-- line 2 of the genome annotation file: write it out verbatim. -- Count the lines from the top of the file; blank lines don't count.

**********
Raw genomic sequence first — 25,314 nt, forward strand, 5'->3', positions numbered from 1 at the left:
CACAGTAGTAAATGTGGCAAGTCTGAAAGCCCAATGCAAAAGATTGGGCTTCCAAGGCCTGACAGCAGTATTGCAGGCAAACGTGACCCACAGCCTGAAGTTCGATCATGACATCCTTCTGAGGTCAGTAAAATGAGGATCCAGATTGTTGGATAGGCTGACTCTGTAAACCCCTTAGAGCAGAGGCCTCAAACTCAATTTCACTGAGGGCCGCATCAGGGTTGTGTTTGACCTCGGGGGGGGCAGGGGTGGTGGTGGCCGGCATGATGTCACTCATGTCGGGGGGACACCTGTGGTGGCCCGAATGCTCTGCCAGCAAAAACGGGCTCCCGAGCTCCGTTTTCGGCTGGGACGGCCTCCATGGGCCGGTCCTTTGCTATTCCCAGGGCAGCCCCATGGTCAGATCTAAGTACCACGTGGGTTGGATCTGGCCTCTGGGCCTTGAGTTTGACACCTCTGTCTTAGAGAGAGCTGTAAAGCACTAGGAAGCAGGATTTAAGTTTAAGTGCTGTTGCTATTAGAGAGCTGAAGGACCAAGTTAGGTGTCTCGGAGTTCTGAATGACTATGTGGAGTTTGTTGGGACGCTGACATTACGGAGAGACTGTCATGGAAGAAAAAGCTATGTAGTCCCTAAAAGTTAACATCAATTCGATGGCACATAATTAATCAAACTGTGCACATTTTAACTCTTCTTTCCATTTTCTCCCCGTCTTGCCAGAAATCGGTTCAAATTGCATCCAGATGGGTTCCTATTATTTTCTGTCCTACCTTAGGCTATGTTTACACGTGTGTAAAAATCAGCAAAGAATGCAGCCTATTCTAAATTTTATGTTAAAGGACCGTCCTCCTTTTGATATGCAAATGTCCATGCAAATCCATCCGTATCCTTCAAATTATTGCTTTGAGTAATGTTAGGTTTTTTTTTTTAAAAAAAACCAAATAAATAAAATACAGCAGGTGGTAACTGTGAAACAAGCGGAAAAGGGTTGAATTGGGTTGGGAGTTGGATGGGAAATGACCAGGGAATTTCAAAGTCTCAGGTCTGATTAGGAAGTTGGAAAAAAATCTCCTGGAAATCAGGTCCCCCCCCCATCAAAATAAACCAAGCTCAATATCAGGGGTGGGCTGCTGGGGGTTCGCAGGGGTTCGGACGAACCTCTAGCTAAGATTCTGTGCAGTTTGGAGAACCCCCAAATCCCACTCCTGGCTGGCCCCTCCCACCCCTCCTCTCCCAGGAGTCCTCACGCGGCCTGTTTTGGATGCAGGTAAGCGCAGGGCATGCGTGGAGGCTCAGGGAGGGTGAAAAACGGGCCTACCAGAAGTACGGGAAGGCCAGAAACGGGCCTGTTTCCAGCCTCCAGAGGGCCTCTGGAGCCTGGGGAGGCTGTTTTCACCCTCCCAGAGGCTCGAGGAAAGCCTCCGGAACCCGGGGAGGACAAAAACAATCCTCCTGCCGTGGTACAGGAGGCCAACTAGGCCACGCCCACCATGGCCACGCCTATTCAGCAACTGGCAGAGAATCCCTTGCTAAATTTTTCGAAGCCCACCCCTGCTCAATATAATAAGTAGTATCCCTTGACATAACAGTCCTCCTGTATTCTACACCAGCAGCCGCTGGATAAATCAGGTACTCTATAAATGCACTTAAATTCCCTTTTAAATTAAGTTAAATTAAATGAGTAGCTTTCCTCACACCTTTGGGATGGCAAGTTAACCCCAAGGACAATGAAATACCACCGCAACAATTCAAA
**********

CACAGTAGTAAATGTGGCAAGTCTGAAAGCCCAATGCAAAAGATTGGGCTTCCAAGGCCTGACAGCAGTATTGCAGGCAAACGTGACCCACAGCCTGAAGTTCGATCATGACATCCTTCTGAGGTCAGTAAAATGAGGATCCAGATTGTTGGATAGGCTGACTCTGTAAACCCCTTAGAGCAGAGGCCTCAAACTCAATTTCACTGAGGGCCGCATCAGGGTTGTGTTTGACCTCGGGGGGGGCAGGGGTGGTGGTGGCCGGCATGATGTCACTCATGTCGGGGGGACACCTGTGGTGGCCCGAATGCTCTGCCAGCAAAAACGGGCTCCCGAGCTCCGTTTTCGGCTGGGACGGCCTCCATGGGCCGGTCCTTTGCTATTCCCAGGGCAGCCCCATGGTCAGATCTAAGTACCACGTGGGTTGGATCTGGCCTCTGGGCCTTGAGTTTGACACCTCTGTCTTAGAGAGAGCTGTAAAGCACTAGGAAGCAGGATTTAAGTTTAAGTGCTGTTGCTATTAGAGAGCTGAAGGACCAAGTTAGGTGTCTCGGAGTTCTGAATGACTATGTGGAGTTTGTTGGGACGCTGACATTACGGAGAGACTGTCATGGAAGAAAAAGCTATGTAGTCCCTAAAAGTTAACATCAATTCGATGGCACATAATTAATCAAACTGTGCACATTTTAACTCTTCTTTCCATTTTCTCCCCGTCTTGCCAGAAATCGGTTCAAATTGCATCCAGATGGGTTCCTATTATTTTCTGTCCTACCTTAGGCTATGTTTACACGTGTGTAAAAATCAGCAAAGAATGCAGCCTATTCTAAATTTTATGTTAAAGGACCGTCCTCCTTTTGATATGCAAATGTCCATGCAAATCCATCCGTATCCTTCAAATTATTGCTTTGAGTAATGTTAGGTTTTTTTTTTTAAAAAAAACCAAATAAATAAAATACAGCAGGTGGTAACTGTGAAACAAGCGGAAAAGGGTTGAATTGGGTTGGGAGTTGGATGGGAAATGACCAGGGAATTTCAAAGTCTCAGGTCTGATTAGGAAGTTGGAAAAAAATCTCCTGGAAATCAGGTCCCCCCCCCATCAAAATAAACCAAGCTCAATATCAGGGGTGGGCTGCTGGGGGTTCGCAGGGGTTCGGACGAACCTCTAGCTAAGATTCTGTGCAGTTTGGAGAACCCCCAAATCCCACTCCTGGCTGGCCCCTCCCACCCCTCCTCTCCCAGGAGTCCTCACGCGGCCTGTTTTGGATGCAGGTAAGCGCAGGGCATGCGTGGAGGCTCAGGGAGGGTGAAAAACGGGCCTACCAGAAGTACGGGAAGGCCAGAAACGGGCCTGTTTCCAGCCTCCAGAGGGCCTCTGGAGCCTGGGGAGGCTGTTTTCACCCTCCCAGAGGCTCGAGGAAAGCCTCCGGAACCCGGGGAGGACAAAAACAATCCTCCTGCCGTGGTACAGGAGGCCAACTAGGCCACGCCCACCATGGCCACGCCTATTCAGCAACTGGCAGAGAATCCCTTGCTAAATTTTTCGAAGCCCACCCCTGCTCAATATAATAAGTAGTATCCCTTGACATAACAGTCCTCCTGTATTCTACACCAGCAGCCGCTGGATAAATCAGGTACTCTATAAATGCACTTAAATTCCCTTTTAAATTAAGTTAAATTAAATGAGTAGCTTTCCTCACACCTTTGGGATGGCAAGTTAACCCCAAGGACAATGAAATACCACCGCAACAATTCAAA